End the duopoly

Supreme Court term to be punctuated by presidential politics

The Supreme Court will confront ideological issues such as immigration and LGBT rights that have sharply divided Congress and the nation in a new term starting Monday that will bring more scrutiny to the justices during a heated presidential campaign season.

In many ways, the nine justices are still settling into a new internal dynamic with two President Donald Trump appointees in as many years. The court had few high-profile cases last term, amid the drama of Justice Brett M. Kavanaugh’s confirmation that gripped the nation and solidified the court’s conservative ideological tilt.

As the justices enter a new term Monday that lasts through the end of June, the big question remains how the conservative wing will use its majority to reshape the nation’s legal landscape, including on issues that have stalled in Congress.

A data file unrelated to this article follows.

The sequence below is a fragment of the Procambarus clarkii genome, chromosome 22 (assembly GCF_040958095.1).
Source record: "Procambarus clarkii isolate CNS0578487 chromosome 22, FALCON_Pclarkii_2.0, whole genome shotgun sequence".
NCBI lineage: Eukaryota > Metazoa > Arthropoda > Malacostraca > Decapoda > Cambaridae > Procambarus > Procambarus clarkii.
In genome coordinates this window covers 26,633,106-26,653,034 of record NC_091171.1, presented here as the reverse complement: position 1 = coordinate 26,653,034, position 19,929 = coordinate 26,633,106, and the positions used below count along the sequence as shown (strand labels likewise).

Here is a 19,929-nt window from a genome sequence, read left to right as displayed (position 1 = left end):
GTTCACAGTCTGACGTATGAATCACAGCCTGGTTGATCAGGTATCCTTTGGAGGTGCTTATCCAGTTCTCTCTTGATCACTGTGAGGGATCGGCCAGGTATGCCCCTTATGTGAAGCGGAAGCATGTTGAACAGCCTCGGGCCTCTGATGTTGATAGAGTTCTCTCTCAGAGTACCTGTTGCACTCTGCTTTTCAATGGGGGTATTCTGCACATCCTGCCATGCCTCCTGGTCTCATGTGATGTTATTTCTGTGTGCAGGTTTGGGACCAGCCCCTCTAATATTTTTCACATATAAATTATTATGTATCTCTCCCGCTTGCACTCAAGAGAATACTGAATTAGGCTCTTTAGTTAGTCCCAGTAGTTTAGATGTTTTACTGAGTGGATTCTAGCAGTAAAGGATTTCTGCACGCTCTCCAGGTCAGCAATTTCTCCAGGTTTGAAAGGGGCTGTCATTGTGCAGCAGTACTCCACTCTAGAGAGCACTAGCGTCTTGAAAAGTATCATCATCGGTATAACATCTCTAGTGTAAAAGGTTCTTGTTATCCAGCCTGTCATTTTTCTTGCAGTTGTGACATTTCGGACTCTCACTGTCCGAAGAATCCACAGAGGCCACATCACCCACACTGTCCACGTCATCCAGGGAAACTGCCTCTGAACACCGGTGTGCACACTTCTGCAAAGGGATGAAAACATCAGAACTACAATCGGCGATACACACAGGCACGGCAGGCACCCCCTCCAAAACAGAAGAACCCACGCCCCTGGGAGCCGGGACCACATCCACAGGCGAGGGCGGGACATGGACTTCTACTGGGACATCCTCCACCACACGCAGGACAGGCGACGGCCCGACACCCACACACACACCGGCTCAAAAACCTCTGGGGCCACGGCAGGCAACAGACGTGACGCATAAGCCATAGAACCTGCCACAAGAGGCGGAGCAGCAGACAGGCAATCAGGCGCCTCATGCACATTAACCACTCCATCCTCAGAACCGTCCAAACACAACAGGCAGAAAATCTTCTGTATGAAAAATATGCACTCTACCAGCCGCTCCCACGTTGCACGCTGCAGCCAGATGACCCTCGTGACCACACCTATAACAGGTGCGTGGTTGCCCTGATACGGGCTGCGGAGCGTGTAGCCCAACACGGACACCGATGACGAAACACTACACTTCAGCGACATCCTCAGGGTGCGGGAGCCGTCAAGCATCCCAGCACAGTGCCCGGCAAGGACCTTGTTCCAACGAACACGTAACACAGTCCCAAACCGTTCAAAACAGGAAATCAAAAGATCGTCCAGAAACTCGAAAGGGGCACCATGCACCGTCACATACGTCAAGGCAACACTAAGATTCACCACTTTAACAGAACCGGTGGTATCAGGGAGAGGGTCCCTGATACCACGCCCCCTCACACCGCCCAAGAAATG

“We will likely see a court moving further and faster and in a rightward direction,” said Irv Gornstein, the executive director of the Supreme Court Institute at Georgetown University Law Center. “The docket almost guarantees it.”

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The court already will determine the power of the president in immigration policy and the fate of about 700,000 so-called Dreamers who arrived in the United States illegally as children. The justices could either remove or firmly establish the discrimination protections of LGBT employees. They could weigh in on Second Amendment rights for the first time in almost a decade.

More cases added this term could include a challenge to a Louisiana law that abortion rights advocates say would leave only one clinic in the state, as well as a case that could determine whether Congress can protect the heads of independent agencies from being fired by the president for policy disagreements.


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